But next time, can we actually have some front line providers in greater abundance to give us their take on all of this. Unfortunately, this event was sorely lacking in such, though it did have its fair share of various healthcare representatives – they just weren’t the ones from the front lines which is who we all need to be hearing from today.

Special thanks to Graham Watson for the image. Graham is easily the best cycling photographer in the world today.

And an extra special thanks to Cora who was there with me and provided a few tidbits of her own to this post.

 

At the Intersection of Obesity and HIT

We Americans are on a very terrifying path, health-wise, based on the latest obesity projections from RWJF.

Medical “innovations” around the obesity epidemic are unsettling, to say the least. Most recently, Dean Kamen (of Segway fame) filed a patent for a self-serve Stomach-Pumping Machine.

Disturbing medical devices aside, what does the obesity crisis mean to healthcare IT (HIT)?  Yes, increasing obesity rates means more metabolic syndrome, more intervention, more biometric data,more data stored in EHRs, more HIE to share that data, more clinical analytics and care coordination software, …

Does this sound interesting to you?  In my research I am more focused on how technological innovation can function as a solution to the obesity crisis. First let’s consider the payers — the large, innovative ones who continue to rally for behavior change.

Payer-Sponsored Wellness & Patient Engagement Soldier On

Payer-sponsored behavior change programs have never sustained results in the long term, but this doesn’t stop the early adopters from soldiering on.   For our 2012 Payer Benchmark Report, we profiled several large, innovative payers working to engage their members and the public through low-cost consumer technologies.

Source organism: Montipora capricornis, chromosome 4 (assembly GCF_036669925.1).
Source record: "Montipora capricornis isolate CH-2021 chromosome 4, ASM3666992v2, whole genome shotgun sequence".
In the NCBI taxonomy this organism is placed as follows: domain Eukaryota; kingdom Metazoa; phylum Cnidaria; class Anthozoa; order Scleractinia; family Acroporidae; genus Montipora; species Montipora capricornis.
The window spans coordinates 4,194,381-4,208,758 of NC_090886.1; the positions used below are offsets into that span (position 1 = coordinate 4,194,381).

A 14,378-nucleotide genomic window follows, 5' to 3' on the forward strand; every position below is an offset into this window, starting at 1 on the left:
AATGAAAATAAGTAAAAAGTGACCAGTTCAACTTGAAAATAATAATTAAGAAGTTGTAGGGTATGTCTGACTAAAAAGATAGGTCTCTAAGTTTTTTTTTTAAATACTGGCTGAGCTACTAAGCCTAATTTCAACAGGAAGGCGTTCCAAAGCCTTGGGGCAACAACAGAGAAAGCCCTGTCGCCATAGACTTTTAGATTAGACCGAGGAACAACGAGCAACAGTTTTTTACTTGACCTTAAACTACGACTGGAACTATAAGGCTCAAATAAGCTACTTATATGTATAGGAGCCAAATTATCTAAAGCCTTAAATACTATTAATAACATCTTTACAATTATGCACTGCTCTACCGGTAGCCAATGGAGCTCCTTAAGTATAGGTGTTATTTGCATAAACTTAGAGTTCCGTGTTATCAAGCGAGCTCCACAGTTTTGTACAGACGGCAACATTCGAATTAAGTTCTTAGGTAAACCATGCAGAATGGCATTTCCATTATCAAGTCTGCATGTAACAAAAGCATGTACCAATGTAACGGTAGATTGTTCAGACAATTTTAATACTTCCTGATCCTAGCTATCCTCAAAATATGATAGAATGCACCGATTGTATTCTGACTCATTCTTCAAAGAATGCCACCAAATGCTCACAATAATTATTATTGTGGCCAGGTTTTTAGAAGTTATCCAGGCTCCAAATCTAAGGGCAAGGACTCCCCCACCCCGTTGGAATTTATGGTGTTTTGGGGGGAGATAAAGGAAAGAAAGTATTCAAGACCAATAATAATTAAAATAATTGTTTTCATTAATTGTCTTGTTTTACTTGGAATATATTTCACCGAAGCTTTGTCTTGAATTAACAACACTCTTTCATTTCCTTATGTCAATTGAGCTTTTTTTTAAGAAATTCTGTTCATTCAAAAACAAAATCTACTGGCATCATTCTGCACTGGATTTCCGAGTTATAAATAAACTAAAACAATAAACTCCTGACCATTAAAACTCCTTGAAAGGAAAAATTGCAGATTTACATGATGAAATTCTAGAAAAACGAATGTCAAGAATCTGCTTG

Some interesting new developments in this space include:

  • Aetna is looking to make running on a treadmill bearable. Its new ‘Passage’ app (storing data in CarePass), promises to make exercisers feel as if they are travelling within a city of their choosing.
  • Cigna has just released a ‘Healthy Living App Pack’, bundling the extremely popular FoodEducate app with 3 less-popular ones.  (Cigna didn’t develop FoodEducate, but licensed it from founder Hemi Weingarten).
  • Humana has begun offering the HumanaVitality rewards system to a group of Medicare Advantage members. Let’s hope that seniors will take more kindly to this program than to HumanaVille, Humana’s failed attempt at creating an online senior health education community.

Consumer Health Companies Need to Move Beyond Fanatics

If payer apps can’t motivate widespread weight loss, then maybe the consumer space can? Consumer companies are currently busy developing software and testing out motivational models on the fly.  This is not exactly the scientific method but it works for small agile environments…and is definitely something that large payers are less adept at.

There is a belief among many of the quantified-self set that just the act of presenting health data to the consumer affects behavior change.  I seriously doubt this, and believe that consumer health startups have played a miniscule role in affecting real behavior change.  So far, they have provided diet and exercise fanatics better tools to fuel their obsession.

In order to reach the ‘bottom of the pyramid’, must we then dole out dollars for weight loss? I recently spoke with Gregory Coleman, one of the founders of nExercise, which offers a gamified “rewards program” where users randomly accumulate points, similar to a lottery, which can be applied towards real world discounts.

(nExercise is also the driving force behind the recently formed FITco, or ‘Founders In Technology Combating Obesity’. FITco functions as a place for founders to form data sharing/interoperability partnerships, and aggregate marketing dollars).